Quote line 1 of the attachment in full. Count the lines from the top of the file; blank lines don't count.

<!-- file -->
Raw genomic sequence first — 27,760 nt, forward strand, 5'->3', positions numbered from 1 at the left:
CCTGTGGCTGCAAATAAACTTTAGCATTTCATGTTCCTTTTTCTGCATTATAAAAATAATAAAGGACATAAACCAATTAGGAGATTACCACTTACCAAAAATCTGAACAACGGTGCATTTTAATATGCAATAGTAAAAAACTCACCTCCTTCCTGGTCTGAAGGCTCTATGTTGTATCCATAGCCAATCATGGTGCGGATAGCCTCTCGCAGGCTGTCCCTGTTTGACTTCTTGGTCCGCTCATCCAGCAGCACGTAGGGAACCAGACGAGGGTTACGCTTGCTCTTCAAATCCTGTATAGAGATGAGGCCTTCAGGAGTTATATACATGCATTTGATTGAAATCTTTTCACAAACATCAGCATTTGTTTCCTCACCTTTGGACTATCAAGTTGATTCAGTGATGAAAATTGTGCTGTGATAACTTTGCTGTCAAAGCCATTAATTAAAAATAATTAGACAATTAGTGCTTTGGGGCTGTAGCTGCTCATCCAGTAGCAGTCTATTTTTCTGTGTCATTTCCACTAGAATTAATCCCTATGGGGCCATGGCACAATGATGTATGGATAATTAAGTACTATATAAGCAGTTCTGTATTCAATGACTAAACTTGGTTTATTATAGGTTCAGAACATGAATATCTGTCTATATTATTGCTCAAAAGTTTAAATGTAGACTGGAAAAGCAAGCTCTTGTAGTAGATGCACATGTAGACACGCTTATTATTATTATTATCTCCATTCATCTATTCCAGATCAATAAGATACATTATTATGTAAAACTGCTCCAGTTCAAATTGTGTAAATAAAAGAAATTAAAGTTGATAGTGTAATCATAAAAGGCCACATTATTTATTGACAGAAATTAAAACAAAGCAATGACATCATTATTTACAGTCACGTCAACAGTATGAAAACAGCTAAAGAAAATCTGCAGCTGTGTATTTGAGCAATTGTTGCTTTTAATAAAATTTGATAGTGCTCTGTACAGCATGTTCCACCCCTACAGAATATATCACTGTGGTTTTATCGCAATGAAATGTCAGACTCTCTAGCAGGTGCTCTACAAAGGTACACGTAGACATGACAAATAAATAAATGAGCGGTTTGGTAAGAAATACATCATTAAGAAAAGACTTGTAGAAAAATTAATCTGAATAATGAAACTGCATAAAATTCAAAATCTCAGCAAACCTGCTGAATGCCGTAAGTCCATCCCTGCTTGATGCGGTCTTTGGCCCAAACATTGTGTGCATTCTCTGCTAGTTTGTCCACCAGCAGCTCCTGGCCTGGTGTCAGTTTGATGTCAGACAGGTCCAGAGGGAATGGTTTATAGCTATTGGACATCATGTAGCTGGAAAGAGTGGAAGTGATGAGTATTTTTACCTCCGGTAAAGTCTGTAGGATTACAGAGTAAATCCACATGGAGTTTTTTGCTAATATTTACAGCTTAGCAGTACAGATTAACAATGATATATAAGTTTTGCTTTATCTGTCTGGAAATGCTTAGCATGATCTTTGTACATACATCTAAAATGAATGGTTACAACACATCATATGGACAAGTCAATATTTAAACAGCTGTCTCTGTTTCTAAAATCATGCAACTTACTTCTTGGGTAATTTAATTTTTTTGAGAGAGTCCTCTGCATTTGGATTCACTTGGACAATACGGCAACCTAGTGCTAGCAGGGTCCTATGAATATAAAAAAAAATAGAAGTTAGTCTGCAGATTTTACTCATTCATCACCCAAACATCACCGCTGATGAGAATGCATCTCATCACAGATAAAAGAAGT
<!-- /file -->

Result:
Raw genomic sequence first — 27,760 nt, forward strand, 5'->3', positions numbered from 1 at the left: